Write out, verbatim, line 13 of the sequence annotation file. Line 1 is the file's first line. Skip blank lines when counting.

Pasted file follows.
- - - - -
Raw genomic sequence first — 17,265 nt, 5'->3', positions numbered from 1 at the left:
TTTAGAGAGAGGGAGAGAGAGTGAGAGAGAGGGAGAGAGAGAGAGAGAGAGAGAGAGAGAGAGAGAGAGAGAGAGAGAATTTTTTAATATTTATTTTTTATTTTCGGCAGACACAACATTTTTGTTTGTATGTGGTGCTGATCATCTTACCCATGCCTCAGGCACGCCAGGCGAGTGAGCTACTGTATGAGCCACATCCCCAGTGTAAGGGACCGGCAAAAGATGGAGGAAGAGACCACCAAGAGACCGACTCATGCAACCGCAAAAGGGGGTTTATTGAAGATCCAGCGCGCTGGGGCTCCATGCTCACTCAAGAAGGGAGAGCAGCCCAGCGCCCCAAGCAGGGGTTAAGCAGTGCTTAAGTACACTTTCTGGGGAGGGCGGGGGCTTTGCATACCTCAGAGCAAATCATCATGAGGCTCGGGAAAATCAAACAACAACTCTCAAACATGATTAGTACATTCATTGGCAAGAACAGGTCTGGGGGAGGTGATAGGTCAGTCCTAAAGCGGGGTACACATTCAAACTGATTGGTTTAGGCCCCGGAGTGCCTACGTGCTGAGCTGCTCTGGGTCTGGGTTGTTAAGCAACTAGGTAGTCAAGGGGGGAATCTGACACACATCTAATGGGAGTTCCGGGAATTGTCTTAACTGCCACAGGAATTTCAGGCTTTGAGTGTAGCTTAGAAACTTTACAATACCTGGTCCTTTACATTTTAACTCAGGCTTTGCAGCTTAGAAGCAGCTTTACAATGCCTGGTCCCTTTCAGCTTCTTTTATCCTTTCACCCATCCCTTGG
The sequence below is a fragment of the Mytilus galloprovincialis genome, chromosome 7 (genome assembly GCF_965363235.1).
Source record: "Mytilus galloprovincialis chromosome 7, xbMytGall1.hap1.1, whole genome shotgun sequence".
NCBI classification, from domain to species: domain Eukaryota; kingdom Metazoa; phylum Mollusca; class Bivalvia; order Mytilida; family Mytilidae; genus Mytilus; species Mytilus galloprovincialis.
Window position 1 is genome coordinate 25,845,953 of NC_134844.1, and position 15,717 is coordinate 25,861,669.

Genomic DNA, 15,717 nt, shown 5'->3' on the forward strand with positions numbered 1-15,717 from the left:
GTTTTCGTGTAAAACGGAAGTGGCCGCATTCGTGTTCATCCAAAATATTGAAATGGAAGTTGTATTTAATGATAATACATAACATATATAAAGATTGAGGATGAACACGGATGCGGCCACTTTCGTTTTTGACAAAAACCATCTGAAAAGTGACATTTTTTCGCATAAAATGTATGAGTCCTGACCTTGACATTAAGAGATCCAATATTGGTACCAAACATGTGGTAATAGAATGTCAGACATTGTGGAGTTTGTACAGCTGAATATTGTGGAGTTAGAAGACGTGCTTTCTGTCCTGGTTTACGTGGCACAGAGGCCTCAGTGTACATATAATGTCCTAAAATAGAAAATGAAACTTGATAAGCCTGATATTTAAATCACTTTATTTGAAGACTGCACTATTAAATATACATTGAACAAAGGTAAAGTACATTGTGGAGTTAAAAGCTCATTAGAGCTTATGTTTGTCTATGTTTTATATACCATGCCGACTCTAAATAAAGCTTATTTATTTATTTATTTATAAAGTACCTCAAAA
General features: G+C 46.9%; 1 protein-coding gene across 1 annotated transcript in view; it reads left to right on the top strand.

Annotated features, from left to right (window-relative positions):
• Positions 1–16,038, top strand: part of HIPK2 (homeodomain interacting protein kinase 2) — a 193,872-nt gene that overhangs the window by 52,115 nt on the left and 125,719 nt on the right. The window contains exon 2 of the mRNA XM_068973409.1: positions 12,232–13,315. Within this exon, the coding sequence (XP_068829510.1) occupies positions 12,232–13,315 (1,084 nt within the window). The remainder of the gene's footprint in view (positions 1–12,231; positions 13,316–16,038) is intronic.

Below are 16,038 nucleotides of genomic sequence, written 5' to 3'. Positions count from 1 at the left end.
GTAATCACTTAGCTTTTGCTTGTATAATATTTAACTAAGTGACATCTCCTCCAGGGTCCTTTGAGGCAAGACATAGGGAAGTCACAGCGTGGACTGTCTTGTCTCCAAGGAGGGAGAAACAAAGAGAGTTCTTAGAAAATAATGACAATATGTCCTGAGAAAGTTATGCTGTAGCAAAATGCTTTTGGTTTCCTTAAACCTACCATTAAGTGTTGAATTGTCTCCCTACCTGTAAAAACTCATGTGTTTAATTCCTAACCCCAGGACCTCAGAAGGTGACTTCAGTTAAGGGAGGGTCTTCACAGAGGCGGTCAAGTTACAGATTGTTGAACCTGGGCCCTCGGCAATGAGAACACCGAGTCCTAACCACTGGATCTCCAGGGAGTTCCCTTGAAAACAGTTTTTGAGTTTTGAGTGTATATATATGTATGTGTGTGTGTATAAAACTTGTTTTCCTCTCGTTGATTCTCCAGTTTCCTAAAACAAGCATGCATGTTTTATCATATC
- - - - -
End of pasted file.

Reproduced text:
GTAATCACTTAGCTTTTGCTTGTATAATATTTAACTAAGTGACATCTCCTCCAGGGTCCTTTGAGGCAAGACATAGGGAAGTCACAGCGTGGACTGTCTTGTCTCCAAGGAGGGAGAAACAAAGAGAGTTCTTAGAAAATAATGACAATATGTCCTGAGAAAGTTATGCTGTAGCAAAATGCTTTTGGTTTCCTTAAACCTACCATTAAGTGTTGAATTGTCTCCCTACCTGTAAAAACTCATGTGTTTAATTCCTAACCCCAGGACCTCAGAAGGTGACTTCAGTTAAGGGAGGGTCTTCACAGAGGCGGTCAAGTTACAGATTGTTGAACCTGGGCCCTCGGCAATGAGAACACCGAGTCCTAACCACTGGATCTCCAGGGAGTTCCCTTGAAAACAGTTTTTGAGTTTTGAGTGTATATATATGTATGTGTGTGTGTATAAAACTTGTTTTCCTCTCGTTGATTCTCCAGTTTCCTAAAACAAGCATGCATGTTTTATCATATC